Friday, 26 August 2011

I’m tense and nervous, can’t relax: the David Millar mantra


Being involved in cycling is like being in an 80s nightclub: even if you’re not on drugs yourself, there’s the foreboding feeling that a lot of the people are. The place is awash with bad mullet haircuts and gold chain accessories. There is an abundance of waggling and pumping limbs sheathed in luminous lycra, altogether giving the impression of some enormous spandex-clad millipede. The same light-headed clamminess experienced after dismounting from an unexpectedly gruelling bike ride to the shops and back can be felt in the otherworldly, weary walk home after an all-night disco, accompanied with rasping throat and an unnerving spate of heart palpitations.

Into this context steps David Millar with his retro, buttoned-up shirt and lapelled jacket; there being no better spokesperson for a sport accepted for all its highs, lows, dangers and joys. William Fotheringham labelled Millar’s appearance as ‘artistic grunge-chic’, author Freya North saw him more as a member of a student indie rock group. With his intense, dark eyes and fringe flopping onto a sweaty forehead, he resembles more a Talking Heads-era David Byrne. Each man is indefatigable, able to endlessly run on the spot and perform the flailing mime of a drunken cross-country skier. Both are also strangely angular and stiff with awkward upright postures, as if straight-jacketed or wearing drastically ill-fitting clothes.

When Millar talks about his past, it conjures a slightly seedy image of over-populated hotel rooms with curtains drawn, ice buckets everywhere and used syringes tossed carelessly under the chaise-longues. The motto on everyone’s lips is: ‘whatever goes on tour stays on tour’. For cycling used to be, like rock n’ roll, where drug-taking was as commonplace as having a cup of tea. So much so that this is now considered hopelessly unfashionable, and new, more dangerous methods of getting high are in vogue, evoking the same nightmarish scene, but this time someone's blood is hanging in translucent bags at the back of the cupboard.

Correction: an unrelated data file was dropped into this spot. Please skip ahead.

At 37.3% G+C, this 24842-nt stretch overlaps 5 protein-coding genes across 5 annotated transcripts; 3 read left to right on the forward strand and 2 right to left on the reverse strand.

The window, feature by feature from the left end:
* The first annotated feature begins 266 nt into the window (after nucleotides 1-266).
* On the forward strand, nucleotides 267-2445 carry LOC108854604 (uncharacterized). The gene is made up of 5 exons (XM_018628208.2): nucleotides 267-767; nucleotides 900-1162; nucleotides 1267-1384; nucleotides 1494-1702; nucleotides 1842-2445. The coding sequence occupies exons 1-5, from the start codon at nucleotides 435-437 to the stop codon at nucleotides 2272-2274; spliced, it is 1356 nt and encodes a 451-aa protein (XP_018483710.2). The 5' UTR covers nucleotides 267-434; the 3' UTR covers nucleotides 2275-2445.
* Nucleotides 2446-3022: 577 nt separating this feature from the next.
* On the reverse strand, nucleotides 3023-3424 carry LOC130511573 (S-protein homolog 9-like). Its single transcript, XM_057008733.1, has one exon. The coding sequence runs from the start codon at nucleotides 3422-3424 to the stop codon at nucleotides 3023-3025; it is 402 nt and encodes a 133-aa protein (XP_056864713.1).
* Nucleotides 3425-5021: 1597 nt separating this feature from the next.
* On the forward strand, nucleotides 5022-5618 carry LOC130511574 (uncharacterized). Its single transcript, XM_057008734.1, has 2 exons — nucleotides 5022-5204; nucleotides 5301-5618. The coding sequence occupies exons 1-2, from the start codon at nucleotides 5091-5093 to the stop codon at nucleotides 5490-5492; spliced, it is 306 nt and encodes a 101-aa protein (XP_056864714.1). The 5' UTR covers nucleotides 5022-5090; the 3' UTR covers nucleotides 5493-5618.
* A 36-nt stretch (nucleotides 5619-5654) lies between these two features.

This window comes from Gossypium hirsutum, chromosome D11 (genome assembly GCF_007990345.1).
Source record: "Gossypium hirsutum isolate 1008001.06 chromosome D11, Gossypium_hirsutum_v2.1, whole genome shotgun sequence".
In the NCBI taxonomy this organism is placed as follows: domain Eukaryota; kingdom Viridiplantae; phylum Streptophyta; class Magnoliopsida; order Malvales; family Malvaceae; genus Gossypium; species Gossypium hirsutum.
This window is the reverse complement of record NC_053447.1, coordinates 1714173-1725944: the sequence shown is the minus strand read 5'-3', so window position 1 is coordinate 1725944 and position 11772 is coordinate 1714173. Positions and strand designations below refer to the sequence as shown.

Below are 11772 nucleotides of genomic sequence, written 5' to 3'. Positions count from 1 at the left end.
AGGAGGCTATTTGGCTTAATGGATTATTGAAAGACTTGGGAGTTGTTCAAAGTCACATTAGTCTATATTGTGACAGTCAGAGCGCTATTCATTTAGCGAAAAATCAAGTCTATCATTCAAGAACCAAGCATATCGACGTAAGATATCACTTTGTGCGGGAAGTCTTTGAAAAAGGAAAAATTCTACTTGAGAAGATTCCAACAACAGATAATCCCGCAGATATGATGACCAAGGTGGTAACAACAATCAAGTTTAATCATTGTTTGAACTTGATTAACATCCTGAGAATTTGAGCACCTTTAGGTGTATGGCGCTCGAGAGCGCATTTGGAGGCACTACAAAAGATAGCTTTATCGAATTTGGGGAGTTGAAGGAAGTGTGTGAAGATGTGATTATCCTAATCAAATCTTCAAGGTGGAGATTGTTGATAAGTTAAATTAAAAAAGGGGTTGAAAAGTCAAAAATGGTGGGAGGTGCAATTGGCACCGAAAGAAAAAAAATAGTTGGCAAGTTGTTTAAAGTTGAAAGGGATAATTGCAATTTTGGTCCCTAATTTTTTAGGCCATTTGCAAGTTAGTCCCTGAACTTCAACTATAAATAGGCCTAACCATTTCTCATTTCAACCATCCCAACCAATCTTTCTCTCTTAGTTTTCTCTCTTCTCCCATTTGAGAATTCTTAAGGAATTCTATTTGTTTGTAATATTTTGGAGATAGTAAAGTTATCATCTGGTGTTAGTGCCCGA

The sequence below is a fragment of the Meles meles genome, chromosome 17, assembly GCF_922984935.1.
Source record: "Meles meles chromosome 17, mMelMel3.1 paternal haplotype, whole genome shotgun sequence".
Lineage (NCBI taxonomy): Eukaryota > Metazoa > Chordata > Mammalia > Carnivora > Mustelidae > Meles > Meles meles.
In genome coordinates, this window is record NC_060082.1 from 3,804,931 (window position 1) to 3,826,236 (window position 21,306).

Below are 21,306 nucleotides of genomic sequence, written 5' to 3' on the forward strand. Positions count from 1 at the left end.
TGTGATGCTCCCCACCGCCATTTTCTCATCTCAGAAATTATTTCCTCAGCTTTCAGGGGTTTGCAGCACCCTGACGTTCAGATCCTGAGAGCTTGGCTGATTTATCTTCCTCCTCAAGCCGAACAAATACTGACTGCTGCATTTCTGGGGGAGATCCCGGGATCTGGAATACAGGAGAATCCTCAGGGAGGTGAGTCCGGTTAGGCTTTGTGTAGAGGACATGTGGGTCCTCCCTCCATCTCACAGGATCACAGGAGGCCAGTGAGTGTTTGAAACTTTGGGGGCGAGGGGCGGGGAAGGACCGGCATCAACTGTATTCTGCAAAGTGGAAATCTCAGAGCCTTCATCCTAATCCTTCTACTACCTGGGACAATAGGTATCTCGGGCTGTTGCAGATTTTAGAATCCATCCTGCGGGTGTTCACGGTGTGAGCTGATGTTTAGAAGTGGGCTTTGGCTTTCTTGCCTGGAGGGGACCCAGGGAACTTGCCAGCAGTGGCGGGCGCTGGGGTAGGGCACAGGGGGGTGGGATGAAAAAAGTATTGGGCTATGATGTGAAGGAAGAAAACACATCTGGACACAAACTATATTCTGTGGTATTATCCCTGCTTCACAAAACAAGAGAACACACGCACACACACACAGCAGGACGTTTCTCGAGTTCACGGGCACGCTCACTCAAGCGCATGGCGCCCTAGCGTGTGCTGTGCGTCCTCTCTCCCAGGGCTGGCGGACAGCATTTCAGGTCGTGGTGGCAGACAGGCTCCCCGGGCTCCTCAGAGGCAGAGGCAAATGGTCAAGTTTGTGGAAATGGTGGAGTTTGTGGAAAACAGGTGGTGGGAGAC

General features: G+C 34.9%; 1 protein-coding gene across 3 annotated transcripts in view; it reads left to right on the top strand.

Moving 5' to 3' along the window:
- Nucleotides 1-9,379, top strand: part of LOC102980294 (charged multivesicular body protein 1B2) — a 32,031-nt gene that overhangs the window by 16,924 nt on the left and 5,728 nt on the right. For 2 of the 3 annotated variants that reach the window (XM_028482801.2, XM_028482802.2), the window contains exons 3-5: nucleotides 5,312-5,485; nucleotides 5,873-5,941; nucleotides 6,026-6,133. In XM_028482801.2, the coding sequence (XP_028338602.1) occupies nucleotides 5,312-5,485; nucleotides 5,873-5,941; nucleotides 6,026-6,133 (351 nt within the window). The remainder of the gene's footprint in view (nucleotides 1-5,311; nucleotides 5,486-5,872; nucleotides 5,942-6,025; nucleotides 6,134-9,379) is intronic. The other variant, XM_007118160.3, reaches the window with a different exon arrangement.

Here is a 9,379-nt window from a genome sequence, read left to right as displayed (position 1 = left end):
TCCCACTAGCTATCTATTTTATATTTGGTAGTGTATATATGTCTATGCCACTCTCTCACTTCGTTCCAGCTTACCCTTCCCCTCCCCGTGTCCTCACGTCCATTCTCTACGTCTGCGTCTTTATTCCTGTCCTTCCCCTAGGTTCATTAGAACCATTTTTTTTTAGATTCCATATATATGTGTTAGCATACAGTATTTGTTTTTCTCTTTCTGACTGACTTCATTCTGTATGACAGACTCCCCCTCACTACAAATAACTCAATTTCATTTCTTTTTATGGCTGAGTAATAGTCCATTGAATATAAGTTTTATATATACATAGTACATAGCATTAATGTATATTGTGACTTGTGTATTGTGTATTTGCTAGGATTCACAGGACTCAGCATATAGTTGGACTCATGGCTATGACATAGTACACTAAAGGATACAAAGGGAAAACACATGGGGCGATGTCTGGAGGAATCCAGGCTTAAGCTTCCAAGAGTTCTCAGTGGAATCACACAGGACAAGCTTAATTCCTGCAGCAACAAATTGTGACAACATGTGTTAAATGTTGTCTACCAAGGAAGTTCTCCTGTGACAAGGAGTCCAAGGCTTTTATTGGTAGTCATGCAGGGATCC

Millar talks of a sport full of bad influences; from conspiratorial entourages to mysterious therapists and team managers acting like desperate, publicity-crazed Malcolm McLarens. A world of young and impressionable cyclists being encouraged to push the limits and act as self-destructively as possible, where instructions to ‘go and prepare correctly in Italy’ is a euphemism for having a black market, white-coated chemist syringe hormones into your body.

But Millar is testament to a shift; a change; a redemption. Like David Byrne, he is now someone who is palatable, mature, and clean-living; someone who might wear the spectacle/cardigan combination of a familiar uncle; someone you would trust to look after your kids. You can now have a relaxed cafĂ© conversation with both men, but don’t dare let them order too many double espressos, as their black pupils will dilate.

There is the sense that Millar, in his cycling dotage, is still subjecting himself to peloton punishment just so that the sport he loves can live on. The more he suffers and self-flagellates for his sins, the more we can accept that some demon is being been exorcised, forgive and respect him once again. We can feel pride when David Harmon continually refers to him as ‘Britain’s David Millar’. Scotland can entertain mentioning him in the same breath as his namesake, legend Robert Millar. For cycling has been resurrected. On the other hand, for cynics and critics of the sport, there is still the amphetamine-jittery Talking Heads refrain: ‘Same as it ever was, same as it ever was…’

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